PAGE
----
• considering whether to provide notice of the U.S. government's intent to formally determine that the country is not accepting the return of its nationals and that the U.S. government intends to exercise the provisions of Section 243(d) of the INA to gain compliance;
  • considering visa sanctions under Section 243(d) of the INA; and
  • calling for an interagency meeting to pursue withholding of aid or other funding.

The MOU also established agreed-upon procedures for working with countries that delay or refuse repatriation of specific nationals. The Director of ICE and the DOS Assistant Secretary for Consular Affairs recently held meetings with the Ambassadors of Bangladesh and India under the implementation of this new agreement. We hope that our collective efforts will yield significant results in the future.

In addition, on February 28, 2011, ICE has prepared demarches requesting that the respective host governments should begin issuing travel documents expeditiously for their nationals subject to orders of removal from the United States for transmittal by the DOS for the following nine countries:

  1. Antigua and Barbuda
  2. Democratic Republic of the Congo
  3. Dominica
  4. Iraq
  5. Liberia
  6. St. Kitts and Nevis
  7. St. Lucia
  8. St. Vincent and the Grenadines
  9. Trinidad and Tobago

The objectives of these demarches are to: (1) have the governments of the respective countries begin issuing travel documents expeditiously for all of their nationals who have been issued final orders of removal from the United States; (2) alert the respective governments to the seriousness with which the U.S. government views this matter; and (3) learn how the process of issuing travel documents can be expedited.

Lastly, ICE is resuming Repatriation Working Group meetings with DOS to identify alternative means to improve travel document issuance for countries where a demarche has already been issued or where issuing a demarche is not recommended.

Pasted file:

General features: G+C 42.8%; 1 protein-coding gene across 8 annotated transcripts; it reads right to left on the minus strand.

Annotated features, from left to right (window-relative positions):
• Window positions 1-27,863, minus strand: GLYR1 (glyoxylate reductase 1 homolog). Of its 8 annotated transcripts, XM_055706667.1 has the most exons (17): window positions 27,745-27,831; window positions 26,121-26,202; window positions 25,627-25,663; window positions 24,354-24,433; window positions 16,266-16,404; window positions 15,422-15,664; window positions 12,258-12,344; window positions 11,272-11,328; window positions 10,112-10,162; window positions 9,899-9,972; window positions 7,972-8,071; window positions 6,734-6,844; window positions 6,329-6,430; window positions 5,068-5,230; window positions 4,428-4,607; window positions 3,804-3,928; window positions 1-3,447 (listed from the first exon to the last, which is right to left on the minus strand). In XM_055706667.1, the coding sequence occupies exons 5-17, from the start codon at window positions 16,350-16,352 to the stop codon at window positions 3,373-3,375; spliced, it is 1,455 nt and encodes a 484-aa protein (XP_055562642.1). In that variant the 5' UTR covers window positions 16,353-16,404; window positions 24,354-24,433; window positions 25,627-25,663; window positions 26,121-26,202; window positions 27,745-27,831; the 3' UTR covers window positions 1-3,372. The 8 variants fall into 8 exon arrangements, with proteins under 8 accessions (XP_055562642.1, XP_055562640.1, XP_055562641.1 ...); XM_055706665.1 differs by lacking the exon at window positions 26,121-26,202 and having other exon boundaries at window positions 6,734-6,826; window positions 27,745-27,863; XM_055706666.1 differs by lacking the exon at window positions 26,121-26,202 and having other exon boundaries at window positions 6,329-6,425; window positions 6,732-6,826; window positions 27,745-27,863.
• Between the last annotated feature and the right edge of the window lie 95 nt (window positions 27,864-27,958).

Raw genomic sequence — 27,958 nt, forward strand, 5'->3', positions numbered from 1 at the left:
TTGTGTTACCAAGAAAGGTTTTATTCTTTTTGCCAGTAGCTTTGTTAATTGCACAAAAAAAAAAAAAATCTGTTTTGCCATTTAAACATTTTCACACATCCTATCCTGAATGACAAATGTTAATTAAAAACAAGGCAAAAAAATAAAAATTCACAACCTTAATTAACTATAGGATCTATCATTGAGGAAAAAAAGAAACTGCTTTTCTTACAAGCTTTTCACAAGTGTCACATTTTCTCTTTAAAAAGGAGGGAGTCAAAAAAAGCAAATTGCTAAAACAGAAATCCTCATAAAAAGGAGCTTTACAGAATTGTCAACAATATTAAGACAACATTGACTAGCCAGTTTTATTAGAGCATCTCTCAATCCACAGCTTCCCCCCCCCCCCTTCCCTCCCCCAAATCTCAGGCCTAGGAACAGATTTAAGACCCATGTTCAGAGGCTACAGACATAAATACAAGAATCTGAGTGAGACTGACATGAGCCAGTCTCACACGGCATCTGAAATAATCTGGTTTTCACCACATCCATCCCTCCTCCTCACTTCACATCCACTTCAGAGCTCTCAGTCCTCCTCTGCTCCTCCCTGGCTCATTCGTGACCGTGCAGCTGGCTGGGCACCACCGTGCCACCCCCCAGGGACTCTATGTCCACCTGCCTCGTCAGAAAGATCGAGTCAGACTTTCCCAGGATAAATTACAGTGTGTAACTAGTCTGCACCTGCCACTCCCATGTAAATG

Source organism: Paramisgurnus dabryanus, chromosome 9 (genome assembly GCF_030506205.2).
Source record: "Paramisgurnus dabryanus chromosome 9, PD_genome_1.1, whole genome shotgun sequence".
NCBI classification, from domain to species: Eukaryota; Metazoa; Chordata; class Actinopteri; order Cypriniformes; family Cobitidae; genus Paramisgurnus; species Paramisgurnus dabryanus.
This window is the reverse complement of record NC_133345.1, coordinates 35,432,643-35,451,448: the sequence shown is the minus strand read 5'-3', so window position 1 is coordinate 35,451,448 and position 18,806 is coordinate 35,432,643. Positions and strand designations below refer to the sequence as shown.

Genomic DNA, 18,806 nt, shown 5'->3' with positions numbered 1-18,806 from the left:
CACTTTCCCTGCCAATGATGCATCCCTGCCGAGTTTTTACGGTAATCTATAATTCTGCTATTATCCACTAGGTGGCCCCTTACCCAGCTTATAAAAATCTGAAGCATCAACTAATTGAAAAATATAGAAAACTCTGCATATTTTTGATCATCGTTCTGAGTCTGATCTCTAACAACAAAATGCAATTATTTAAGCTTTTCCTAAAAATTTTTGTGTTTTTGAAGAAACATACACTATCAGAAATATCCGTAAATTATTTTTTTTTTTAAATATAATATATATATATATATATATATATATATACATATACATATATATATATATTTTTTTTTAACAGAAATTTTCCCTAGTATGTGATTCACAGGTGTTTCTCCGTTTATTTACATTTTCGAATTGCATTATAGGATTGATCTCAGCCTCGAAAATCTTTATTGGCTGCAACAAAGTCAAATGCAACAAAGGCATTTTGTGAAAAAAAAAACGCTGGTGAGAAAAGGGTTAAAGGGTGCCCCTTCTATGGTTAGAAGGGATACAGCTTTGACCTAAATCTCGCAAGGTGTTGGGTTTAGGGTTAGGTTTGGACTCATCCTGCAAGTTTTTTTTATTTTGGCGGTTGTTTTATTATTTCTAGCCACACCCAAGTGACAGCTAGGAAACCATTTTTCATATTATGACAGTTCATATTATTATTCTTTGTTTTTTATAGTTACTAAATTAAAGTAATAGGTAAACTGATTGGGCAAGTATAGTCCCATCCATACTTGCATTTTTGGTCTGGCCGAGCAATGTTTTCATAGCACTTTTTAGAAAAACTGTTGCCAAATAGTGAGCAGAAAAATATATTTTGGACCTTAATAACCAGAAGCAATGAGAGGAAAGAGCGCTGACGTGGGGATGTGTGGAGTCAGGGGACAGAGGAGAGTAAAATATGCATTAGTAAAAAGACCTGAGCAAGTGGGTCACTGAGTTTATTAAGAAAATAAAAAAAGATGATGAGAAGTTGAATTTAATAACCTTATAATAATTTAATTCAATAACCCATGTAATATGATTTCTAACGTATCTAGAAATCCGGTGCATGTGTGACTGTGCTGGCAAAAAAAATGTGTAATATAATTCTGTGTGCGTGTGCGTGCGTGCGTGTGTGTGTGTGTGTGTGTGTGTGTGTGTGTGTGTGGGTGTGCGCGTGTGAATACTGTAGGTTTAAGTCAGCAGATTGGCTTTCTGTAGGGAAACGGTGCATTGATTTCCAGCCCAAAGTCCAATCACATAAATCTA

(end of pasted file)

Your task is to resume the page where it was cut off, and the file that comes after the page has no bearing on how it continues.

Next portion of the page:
Though this work with the State Department and foreign governments is difficult, it has had some results. ICE and the Department of State recently held promising discussions with Chinese officials regarding repatriation issues, and ICE looks forward to continuing to work with China to implement solutions in the coming months.

Conclusion

The removal of criminal aliens is central to ICE's mission. It consumes time and poses challenges but will continue to be one of our highest priorities. Every alien's removal requires not only cooperation within the U.S. government but also the cooperation of another country. While ICE attempts to remove criminal aliens under the law within 180 days of issuance of final orders of removal in light of the Zadvydas decision, aliens whose removal is not reasonably foreseeable, outside of the limited circumstances of 8 CFR § 241.14, must be released from ICE custody while we continue working to effectuate their removal.

I thank the Committee for its support of ICE and our law enforcement mission. Your support is vital to our work. Your continued interest in and oversight of our actions is important to the men and women at ICE, who work each day to ensure the safety and security of the United States. I would be pleased to answer any questions you have at this time.

Back to Top